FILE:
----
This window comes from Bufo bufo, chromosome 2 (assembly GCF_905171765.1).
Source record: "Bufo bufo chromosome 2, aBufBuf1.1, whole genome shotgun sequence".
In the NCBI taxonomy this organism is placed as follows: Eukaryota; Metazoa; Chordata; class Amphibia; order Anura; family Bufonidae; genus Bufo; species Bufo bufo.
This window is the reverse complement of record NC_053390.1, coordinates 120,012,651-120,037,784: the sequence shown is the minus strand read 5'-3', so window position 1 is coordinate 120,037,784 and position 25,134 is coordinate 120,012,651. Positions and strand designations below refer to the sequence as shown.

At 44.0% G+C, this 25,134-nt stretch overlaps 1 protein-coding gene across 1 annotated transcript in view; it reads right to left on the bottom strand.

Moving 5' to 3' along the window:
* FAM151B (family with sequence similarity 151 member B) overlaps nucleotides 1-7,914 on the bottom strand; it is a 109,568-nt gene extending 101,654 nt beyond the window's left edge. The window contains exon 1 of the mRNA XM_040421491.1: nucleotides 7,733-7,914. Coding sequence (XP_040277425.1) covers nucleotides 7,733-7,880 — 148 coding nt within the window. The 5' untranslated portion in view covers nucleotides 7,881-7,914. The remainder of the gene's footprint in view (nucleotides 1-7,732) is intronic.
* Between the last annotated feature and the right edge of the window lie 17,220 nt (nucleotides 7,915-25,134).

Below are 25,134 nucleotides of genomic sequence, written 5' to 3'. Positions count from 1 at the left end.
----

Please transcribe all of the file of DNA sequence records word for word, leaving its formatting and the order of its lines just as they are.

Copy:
This window comes from Bufo bufo, chromosome 2 (assembly GCF_905171765.1).
Source record: "Bufo bufo chromosome 2, aBufBuf1.1, whole genome shotgun sequence".
In the NCBI taxonomy this organism is placed as follows: Eukaryota; Metazoa; Chordata; class Amphibia; order Anura; family Bufonidae; genus Bufo; species Bufo bufo.
This window is the reverse complement of record NC_053390.1, coordinates 120,012,651-120,037,784: the sequence shown is the minus strand read 5'-3', so window position 1 is coordinate 120,037,784 and position 25,134 is coordinate 120,012,651. Positions and strand designations below refer to the sequence as shown.

At 44.0% G+C, this 25,134-nt stretch overlaps 1 protein-coding gene across 1 annotated transcript in view; it reads right to left on the bottom strand.

Moving 5' to 3' along the window:
* FAM151B (family with sequence similarity 151 member B) overlaps nucleotides 1-7,914 on the bottom strand; it is a 109,568-nt gene extending 101,654 nt beyond the window's left edge. The window contains exon 1 of the mRNA XM_040421491.1: nucleotides 7,733-7,914. Coding sequence (XP_040277425.1) covers nucleotides 7,733-7,880 — 148 coding nt within the window. The 5' untranslated portion in view covers nucleotides 7,881-7,914. The remainder of the gene's footprint in view (nucleotides 1-7,732) is intronic.
* Between the last annotated feature and the right edge of the window lie 17,220 nt (nucleotides 7,915-25,134).

Below are 25,134 nucleotides of genomic sequence, written 5' to 3'. Positions count from 1 at the left end.